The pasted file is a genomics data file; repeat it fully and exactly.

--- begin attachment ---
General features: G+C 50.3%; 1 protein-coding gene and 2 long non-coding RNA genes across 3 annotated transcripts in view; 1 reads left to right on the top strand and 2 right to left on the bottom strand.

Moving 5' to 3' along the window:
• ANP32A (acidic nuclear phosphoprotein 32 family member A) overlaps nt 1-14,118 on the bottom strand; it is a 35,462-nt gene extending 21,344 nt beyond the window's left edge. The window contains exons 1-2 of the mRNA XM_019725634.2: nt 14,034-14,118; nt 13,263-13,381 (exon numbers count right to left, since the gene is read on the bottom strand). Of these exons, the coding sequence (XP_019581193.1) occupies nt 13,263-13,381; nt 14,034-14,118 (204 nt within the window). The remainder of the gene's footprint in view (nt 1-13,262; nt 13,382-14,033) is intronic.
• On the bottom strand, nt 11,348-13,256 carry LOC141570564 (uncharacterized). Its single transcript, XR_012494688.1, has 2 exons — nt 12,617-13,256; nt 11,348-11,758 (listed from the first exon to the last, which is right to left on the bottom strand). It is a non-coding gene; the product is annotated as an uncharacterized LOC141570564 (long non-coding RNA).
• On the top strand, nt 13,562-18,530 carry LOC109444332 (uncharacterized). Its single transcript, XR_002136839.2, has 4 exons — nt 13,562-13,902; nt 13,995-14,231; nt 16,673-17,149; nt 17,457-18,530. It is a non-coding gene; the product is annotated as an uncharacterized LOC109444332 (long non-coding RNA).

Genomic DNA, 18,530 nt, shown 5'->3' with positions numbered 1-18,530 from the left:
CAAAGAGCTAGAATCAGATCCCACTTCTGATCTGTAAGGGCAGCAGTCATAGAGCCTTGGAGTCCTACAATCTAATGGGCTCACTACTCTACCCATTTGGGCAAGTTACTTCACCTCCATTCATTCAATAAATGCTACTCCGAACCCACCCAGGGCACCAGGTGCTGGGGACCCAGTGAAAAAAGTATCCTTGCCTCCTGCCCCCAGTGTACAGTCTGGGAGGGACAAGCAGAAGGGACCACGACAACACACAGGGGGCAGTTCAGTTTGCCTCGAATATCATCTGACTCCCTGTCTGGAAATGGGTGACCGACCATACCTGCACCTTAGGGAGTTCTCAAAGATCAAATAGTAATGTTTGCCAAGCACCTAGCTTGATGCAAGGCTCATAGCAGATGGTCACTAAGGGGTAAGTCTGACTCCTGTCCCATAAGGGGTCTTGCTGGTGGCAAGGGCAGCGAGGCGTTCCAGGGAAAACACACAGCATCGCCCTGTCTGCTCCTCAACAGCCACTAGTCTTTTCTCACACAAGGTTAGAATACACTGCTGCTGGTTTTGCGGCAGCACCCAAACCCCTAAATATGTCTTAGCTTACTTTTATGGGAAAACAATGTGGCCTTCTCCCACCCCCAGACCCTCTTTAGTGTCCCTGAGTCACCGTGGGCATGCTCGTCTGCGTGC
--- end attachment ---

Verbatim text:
General features: G+C 50.3%; 1 protein-coding gene and 2 long non-coding RNA genes across 3 annotated transcripts in view; 1 reads left to right on the top strand and 2 right to left on the bottom strand.

Moving 5' to 3' along the window:
• ANP32A (acidic nuclear phosphoprotein 32 family member A) overlaps nt 1-14,118 on the bottom strand; it is a 35,462-nt gene extending 21,344 nt beyond the window's left edge. The window contains exons 1-2 of the mRNA XM_019725634.2: nt 14,034-14,118; nt 13,263-13,381 (exon numbers count right to left, since the gene is read on the bottom strand). Of these exons, the coding sequence (XP_019581193.1) occupies nt 13,263-13,381; nt 14,034-14,118 (204 nt within the window). The remainder of the gene's footprint in view (nt 1-13,262; nt 13,382-14,033) is intronic.
• On the bottom strand, nt 11,348-13,256 carry LOC141570564 (uncharacterized). Its single transcript, XR_012494688.1, has 2 exons — nt 12,617-13,256; nt 11,348-11,758 (listed from the first exon to the last, which is right to left on the bottom strand). It is a non-coding gene; the product is annotated as an uncharacterized LOC141570564 (long non-coding RNA).
• On the top strand, nt 13,562-18,530 carry LOC109444332 (uncharacterized). Its single transcript, XR_002136839.2, has 4 exons — nt 13,562-13,902; nt 13,995-14,231; nt 16,673-17,149; nt 17,457-18,530. It is a non-coding gene; the product is annotated as an uncharacterized LOC109444332 (long non-coding RNA).

Genomic DNA, 18,530 nt, shown 5'->3' with positions numbered 1-18,530 from the left:
CAAAGAGCTAGAATCAGATCCCACTTCTGATCTGTAAGGGCAGCAGTCATAGAGCCTTGGAGTCCTACAATCTAATGGGCTCACTACTCTACCCATTTGGGCAAGTTACTTCACCTCCATTCATTCAATAAATGCTACTCCGAACCCACCCAGGGCACCAGGTGCTGGGGACCCAGTGAAAAAAGTATCCTTGCCTCCTGCCCCCAGTGTACAGTCTGGGAGGGACAAGCAGAAGGGACCACGACAACACACAGGGGGCAGTTCAGTTTGCCTCGAATATCATCTGACTCCCTGTCTGGAAATGGGTGACCGACCATACCTGCACCTTAGGGAGTTCTCAAAGATCAAATAGTAATGTTTGCCAAGCACCTAGCTTGATGCAAGGCTCATAGCAGATGGTCACTAAGGGGTAAGTCTGACTCCTGTCCCATAAGGGGTCTTGCTGGTGGCAAGGGCAGCGAGGCGTTCCAGGGAAAACACACAGCATCGCCCTGTCTGCTCCTCAACAGCCACTAGTCTTTTCTCACACAAGGTTAGAATACACTGCTGCTGGTTTTGCGGCAGCACCCAAACCCCTAAATATGTCTTAGCTTACTTTTATGGGAAAACAATGTGGCCTTCTCCCACCCCCAGACCCTCTTTAGTGTCCCTGAGTCACCGTGGGCATGCTCGTCTGCGTGC